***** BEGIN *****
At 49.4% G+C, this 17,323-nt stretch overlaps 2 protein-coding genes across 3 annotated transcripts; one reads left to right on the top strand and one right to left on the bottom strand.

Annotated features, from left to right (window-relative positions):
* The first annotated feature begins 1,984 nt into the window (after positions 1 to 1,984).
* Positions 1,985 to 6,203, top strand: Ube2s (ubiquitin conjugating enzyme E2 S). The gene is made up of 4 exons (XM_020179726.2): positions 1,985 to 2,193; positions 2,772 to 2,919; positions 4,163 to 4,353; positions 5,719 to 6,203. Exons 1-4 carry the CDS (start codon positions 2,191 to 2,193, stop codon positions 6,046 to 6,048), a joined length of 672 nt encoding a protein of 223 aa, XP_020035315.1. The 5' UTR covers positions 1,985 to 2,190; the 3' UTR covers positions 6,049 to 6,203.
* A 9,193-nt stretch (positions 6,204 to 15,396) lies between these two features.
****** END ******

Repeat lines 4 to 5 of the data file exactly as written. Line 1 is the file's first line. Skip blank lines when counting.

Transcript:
* Positions 1,985 to 6,203, top strand: Ube2s (ubiquitin conjugating enzyme E2 S). The gene is made up of 4 exons (XM_020179726.2): positions 1,985 to 2,193; positions 2,772 to 2,919; positions 4,163 to 4,353; positions 5,719 to 6,203. Exons 1-4 carry the CDS (start codon positions 2,191 to 2,193, stop codon positions 6,046 to 6,048), a joined length of 672 nt encoding a protein of 223 aa, XP_020035315.1. The 5' UTR covers positions 1,985 to 2,190; the 3' UTR covers positions 6,049 to 6,203.
* A 9,193-nt stretch (positions 6,204 to 15,396) lies between these two features.